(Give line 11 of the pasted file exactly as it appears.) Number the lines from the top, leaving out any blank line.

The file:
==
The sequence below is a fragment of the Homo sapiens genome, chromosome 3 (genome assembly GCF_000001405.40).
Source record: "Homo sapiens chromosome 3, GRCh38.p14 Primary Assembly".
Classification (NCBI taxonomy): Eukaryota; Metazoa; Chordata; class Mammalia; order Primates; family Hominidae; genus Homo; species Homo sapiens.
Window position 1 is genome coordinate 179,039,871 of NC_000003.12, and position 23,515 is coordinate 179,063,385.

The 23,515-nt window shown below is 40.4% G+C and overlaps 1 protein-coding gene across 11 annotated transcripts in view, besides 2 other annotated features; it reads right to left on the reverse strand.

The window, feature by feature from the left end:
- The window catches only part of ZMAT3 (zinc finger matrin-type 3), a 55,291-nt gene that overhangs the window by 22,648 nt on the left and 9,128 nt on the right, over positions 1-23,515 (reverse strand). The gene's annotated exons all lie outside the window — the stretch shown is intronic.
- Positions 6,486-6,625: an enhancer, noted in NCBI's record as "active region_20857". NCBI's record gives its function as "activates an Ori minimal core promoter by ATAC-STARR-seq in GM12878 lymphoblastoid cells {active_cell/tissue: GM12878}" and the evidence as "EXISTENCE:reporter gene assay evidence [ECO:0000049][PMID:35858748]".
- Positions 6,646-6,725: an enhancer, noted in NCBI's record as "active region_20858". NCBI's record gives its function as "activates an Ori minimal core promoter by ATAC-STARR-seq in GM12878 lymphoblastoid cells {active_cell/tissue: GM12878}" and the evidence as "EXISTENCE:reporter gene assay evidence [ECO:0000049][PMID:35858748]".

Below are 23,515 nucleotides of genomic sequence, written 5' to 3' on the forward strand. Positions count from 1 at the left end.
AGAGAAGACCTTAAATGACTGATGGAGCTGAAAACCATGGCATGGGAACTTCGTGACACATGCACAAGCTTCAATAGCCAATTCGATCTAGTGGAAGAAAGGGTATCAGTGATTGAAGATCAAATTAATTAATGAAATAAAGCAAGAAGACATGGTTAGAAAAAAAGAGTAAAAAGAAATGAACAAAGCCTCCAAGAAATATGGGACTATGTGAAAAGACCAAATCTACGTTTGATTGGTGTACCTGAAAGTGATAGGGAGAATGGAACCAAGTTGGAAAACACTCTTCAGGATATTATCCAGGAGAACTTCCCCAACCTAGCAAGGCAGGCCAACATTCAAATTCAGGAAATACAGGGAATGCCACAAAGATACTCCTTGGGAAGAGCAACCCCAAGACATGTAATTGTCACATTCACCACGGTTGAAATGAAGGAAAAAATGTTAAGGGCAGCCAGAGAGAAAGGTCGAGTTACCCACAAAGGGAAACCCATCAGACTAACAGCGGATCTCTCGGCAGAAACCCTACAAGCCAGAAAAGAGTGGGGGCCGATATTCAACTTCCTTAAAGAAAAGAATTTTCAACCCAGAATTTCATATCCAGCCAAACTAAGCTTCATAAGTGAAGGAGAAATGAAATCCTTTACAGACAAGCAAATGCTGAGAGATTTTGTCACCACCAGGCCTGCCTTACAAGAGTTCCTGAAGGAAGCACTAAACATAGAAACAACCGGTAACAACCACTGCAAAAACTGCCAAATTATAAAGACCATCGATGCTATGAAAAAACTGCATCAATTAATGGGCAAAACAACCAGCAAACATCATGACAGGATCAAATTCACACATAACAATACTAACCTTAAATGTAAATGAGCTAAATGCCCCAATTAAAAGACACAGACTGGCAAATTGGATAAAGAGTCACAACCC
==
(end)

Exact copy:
AGAGAAGACCTTAAATGACTGATGGAGCTGAAAACCATGGCATGGGAACTTCGTGACACATGCACAAGCTTCAATAGCCAATTCGATCTAGTGGAAGAAAGGGTATCAGTGATTGAAGATCAAATTAATTAATGAAATAAAGCAAGAAGACATGGTTAGAAAAAAAGAGTAAAAAGAAATGAACAAAGCCTCCAAGAAATATGGGACTATGTGAAAAGACCAAATCTACGTTTGATTGGTGTACCTGAAAGTGATAGGGAGAATGGAACCAAGTTGGAAAACACTCTTCAGGATATTATCCAGGAGAACTTCCCCAACCTAGCAAGGCAGGCCAACATTCAAATTCAGGAAATACAGGGAATGCCACAAAGATACTCCTTGGGAAGAGCAACCCCAAGACATGTAATTGTCACATTCACCACGGTTGAAATGAAGGAAAAAATGTTAAGGGCAGCCAGAGAGAAAGGTCGAGTTACCCACAAAGGGAAACCCATCAGACTAACAGCGGATCTCTCGGCAGAAACCCTACAAGCCAGAAAAGAGTGGGGGCCGATATTCAACTTCCTTAAAGAAAAGAATTTTCAACCCAGAATTTCATATCCAGCCAAACTAAGCTTCATAAGTGAAGGAGAAATGAAATCCTTTACAGACAAGCAAATGCTGAGAGATTTTGTCACCACCAGGCCTGCCTTACAAGAGTTCCTGAAGGAAGCACTAAACATAGAAACAACCGGTAACAACCACTGCAAAAACTGCCAAATTATAAAGACCATCGATGCTATGAAAAAACTGCATCAATTAATGGGCAAAACAACCAGCAAACATCATGACAGGATCAAATTCACACATAACAATACTAACCTTAAATGTAAATGAGCTAAATGCCCCAATTAAAAGACACAGACTGGCAAATTGGATAAAGAGTCACAACCC